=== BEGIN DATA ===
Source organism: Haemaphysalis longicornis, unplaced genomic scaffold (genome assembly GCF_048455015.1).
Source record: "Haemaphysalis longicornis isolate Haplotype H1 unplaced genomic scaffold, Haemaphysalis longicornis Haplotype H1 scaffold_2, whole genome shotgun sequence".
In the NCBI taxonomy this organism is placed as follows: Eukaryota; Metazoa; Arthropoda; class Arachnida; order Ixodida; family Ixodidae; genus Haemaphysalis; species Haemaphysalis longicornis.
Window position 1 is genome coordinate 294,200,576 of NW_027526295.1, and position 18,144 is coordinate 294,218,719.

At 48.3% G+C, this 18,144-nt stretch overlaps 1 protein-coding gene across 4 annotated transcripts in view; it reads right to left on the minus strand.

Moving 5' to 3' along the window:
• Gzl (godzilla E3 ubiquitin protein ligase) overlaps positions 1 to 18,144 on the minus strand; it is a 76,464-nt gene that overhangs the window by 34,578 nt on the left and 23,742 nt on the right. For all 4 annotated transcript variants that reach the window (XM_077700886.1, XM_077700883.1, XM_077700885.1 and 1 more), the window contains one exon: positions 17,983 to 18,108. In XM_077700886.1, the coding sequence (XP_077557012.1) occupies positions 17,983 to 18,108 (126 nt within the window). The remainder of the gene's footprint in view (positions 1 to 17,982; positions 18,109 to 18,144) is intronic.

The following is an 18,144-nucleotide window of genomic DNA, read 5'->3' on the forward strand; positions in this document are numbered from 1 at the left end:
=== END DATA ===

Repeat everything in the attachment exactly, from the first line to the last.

Source organism: Haemaphysalis longicornis, unplaced genomic scaffold (genome assembly GCF_048455015.1).
Source record: "Haemaphysalis longicornis isolate Haplotype H1 unplaced genomic scaffold, Haemaphysalis longicornis Haplotype H1 scaffold_2, whole genome shotgun sequence".
In the NCBI taxonomy this organism is placed as follows: Eukaryota; Metazoa; Arthropoda; class Arachnida; order Ixodida; family Ixodidae; genus Haemaphysalis; species Haemaphysalis longicornis.
Window position 1 is genome coordinate 294,200,576 of NW_027526295.1, and position 18,144 is coordinate 294,218,719.

At 48.3% G+C, this 18,144-nt stretch overlaps 1 protein-coding gene across 4 annotated transcripts in view; it reads right to left on the minus strand.

Moving 5' to 3' along the window:
• Gzl (godzilla E3 ubiquitin protein ligase) overlaps positions 1 to 18,144 on the minus strand; it is a 76,464-nt gene that overhangs the window by 34,578 nt on the left and 23,742 nt on the right. For all 4 annotated transcript variants that reach the window (XM_077700886.1, XM_077700883.1, XM_077700885.1 and 1 more), the window contains one exon: positions 17,983 to 18,108. In XM_077700886.1, the coding sequence (XP_077557012.1) occupies positions 17,983 to 18,108 (126 nt within the window). The remainder of the gene's footprint in view (positions 1 to 17,982; positions 18,109 to 18,144) is intronic.

The following is an 18,144-nucleotide window of genomic DNA, read 5'->3' on the forward strand; positions in this document are numbered from 1 at the left end: